It’s no easy task to take a look at how the human body works and this usually requires invasive measures but with the progress of science it is possible to make this venture as comfortable as it can be made. Keeping this ideology in mind researchers from Germany have come up with an intricate lens system which measures to a grain of salt in size and can be injected into the patient via syringe.
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The three-lens camera was constructed through a new 3D printing technique by scientists at the University of Stuttgart. The new take on 3D printing allows for sub micrometer accuracy. This level of accuracy enables the printing of an optical lens system with 2 or more lens in one go. This new lens will enable sharper image quality due its ability to correct for aberrations.
The process of constructing the lens first included the use of a femtosecond laser which had a pulse run for shorter than 100 femtoseconds to be then passed through a light sensitive material on a glass substrate. The material then absorbs the two photons released by the substrate which exposes and crosslinks the polymers inside.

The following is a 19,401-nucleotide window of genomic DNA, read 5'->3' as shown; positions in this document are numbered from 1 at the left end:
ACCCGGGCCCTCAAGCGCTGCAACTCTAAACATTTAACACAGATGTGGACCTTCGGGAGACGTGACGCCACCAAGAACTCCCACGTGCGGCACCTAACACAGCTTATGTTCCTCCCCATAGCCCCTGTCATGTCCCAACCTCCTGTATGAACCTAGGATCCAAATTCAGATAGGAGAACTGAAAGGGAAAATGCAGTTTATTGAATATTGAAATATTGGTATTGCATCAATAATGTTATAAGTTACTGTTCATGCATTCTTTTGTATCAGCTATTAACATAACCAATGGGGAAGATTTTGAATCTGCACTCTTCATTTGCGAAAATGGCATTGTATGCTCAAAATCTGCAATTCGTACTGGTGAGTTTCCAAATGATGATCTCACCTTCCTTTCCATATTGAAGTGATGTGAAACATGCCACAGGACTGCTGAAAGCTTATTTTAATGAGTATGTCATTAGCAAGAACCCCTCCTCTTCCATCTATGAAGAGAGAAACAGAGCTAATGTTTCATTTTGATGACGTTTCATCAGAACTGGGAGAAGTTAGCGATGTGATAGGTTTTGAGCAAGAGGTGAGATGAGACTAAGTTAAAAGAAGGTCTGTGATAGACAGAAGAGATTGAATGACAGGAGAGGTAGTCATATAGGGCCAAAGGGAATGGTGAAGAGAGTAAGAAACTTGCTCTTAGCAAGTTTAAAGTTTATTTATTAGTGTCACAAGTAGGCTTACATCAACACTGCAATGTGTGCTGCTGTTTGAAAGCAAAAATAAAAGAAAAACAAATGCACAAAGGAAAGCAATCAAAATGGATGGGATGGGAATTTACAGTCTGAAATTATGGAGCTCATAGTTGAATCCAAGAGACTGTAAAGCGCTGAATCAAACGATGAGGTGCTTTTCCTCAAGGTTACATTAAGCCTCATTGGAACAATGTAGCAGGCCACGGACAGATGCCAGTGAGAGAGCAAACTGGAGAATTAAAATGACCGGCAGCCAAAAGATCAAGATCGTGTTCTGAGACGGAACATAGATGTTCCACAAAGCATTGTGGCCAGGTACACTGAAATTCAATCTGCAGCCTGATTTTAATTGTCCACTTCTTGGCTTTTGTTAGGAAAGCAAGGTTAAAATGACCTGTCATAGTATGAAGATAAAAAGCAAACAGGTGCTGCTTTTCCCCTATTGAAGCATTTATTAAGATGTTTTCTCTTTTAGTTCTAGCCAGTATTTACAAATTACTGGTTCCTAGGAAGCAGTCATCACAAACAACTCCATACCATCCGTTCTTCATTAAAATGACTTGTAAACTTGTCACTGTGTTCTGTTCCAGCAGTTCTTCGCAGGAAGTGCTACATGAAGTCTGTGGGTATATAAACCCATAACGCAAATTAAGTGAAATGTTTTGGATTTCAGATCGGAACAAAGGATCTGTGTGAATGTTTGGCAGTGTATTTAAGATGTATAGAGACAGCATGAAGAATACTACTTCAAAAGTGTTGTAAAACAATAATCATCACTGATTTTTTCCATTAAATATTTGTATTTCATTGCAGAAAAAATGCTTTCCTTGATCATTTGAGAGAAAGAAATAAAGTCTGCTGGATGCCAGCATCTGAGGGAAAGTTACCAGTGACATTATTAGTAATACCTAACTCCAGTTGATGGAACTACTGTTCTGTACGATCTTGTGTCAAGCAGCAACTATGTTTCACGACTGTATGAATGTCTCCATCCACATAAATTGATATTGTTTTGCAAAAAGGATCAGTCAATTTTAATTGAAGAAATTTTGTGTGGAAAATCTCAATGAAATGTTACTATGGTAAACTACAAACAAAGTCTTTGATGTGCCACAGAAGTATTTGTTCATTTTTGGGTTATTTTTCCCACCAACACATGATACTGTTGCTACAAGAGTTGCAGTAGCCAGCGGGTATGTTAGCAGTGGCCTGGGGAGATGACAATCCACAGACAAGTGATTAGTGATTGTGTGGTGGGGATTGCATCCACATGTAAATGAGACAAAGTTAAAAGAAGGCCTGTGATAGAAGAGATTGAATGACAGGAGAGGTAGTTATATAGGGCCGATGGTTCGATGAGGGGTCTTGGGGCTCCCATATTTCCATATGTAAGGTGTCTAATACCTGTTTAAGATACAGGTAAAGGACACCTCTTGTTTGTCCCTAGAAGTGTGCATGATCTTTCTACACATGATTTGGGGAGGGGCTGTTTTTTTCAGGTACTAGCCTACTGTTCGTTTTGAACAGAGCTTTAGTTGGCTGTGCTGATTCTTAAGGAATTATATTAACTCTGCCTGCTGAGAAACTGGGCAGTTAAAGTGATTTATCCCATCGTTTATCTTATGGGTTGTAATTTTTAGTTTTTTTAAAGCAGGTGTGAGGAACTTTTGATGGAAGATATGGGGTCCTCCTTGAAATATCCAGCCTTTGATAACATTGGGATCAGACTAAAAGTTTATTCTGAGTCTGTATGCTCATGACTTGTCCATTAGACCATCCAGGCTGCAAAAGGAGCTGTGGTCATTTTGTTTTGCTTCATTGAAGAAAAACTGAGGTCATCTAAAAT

The unexposed material is then discarded by washing it with a solvent, and the remaining hardened cross-linked polymer is then formed into the optical element. The approach helped print imaging components which measure 125 micrometers in diameter and height which can be used for microscopes. They later attached these imaging components to a 5.6ft optical fiber as wide as 2 human hairs.
The camera can focus up to 3 mm in distance. The entire system can fit inside a syringe which allows for a direct and an up-close look at the body part that is to be observed. To show other uses of the lens the team integrated in within a CMOS image chip to demonstrate how it can be used as a minuscule sensor.
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The lens can be extended to drones no bigger than bees and a wide variety of other uses including autonomous cars. Professor Harald Giessen, from the University of Stuttgart's 4th Physics Institute has the following to say about the new invention "The time from the idea, the optics design, a CAD model, to the finished, 3D-printed micro-objectives is going to be less than a day, we are going to open potentials just like computer-aided design and computer-integrated manufacturing did in mechanical engineering a few years ago."